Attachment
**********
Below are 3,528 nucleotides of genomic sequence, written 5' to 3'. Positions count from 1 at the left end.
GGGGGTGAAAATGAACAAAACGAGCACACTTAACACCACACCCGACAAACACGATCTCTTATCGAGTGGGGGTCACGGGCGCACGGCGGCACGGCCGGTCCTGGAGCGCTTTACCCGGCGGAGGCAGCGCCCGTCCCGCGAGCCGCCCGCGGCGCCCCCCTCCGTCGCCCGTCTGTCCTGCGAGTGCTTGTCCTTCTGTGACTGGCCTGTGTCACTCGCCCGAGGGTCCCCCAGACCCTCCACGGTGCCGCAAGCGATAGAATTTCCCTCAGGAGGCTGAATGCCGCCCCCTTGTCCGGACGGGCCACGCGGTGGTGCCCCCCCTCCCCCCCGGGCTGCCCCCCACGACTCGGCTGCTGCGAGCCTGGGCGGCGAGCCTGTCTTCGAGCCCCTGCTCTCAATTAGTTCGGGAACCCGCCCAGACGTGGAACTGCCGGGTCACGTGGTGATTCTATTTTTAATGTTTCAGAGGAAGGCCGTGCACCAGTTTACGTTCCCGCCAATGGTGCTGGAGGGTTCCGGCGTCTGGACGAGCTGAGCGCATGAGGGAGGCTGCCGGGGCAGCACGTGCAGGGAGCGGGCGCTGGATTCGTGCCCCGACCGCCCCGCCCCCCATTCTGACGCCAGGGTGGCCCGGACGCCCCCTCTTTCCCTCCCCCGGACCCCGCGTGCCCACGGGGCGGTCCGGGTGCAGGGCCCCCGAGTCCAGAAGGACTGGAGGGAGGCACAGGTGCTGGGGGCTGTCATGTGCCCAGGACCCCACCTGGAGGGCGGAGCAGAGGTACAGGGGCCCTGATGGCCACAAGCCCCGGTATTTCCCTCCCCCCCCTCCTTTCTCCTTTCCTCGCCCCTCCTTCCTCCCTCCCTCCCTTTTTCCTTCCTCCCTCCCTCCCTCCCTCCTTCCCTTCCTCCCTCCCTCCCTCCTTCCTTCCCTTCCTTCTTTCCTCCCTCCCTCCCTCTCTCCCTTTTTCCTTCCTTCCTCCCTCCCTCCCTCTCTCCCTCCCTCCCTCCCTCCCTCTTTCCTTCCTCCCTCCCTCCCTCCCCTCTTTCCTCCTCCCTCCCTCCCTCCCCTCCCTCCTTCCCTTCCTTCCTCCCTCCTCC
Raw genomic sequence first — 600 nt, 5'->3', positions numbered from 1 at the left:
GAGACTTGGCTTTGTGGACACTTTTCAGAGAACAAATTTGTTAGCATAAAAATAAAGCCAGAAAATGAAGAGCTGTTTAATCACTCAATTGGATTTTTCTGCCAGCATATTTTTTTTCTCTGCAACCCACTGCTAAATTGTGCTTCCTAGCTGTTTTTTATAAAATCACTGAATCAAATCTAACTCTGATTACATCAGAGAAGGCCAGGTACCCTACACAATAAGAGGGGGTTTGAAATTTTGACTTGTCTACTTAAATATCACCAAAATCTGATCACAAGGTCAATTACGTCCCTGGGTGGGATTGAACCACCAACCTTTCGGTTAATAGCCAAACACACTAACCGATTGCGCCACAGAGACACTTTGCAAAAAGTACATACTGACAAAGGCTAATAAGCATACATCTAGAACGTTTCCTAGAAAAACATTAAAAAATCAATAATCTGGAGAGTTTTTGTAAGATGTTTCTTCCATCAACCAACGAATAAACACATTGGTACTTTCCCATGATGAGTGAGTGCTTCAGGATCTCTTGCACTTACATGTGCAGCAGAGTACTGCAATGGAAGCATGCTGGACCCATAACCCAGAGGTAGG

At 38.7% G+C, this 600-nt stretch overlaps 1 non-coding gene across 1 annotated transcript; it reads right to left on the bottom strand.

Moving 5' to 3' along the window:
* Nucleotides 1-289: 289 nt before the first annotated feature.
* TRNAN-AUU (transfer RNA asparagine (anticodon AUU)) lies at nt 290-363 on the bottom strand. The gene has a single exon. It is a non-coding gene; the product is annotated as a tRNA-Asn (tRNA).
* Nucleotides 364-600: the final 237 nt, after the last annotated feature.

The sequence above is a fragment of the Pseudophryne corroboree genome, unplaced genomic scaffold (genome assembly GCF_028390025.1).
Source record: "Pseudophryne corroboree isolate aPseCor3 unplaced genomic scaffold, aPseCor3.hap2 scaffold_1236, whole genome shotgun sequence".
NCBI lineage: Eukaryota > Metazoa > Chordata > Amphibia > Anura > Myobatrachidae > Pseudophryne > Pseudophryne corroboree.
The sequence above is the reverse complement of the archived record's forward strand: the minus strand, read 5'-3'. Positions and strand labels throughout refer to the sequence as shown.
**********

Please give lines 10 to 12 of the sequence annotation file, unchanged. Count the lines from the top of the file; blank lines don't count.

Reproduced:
The sequence above is a fragment of the Pseudophryne corroboree genome, unplaced genomic scaffold (genome assembly GCF_028390025.1).
Source record: "Pseudophryne corroboree isolate aPseCor3 unplaced genomic scaffold, aPseCor3.hap2 scaffold_1236, whole genome shotgun sequence".
NCBI lineage: Eukaryota > Metazoa > Chordata > Amphibia > Anura > Myobatrachidae > Pseudophryne > Pseudophryne corroboree.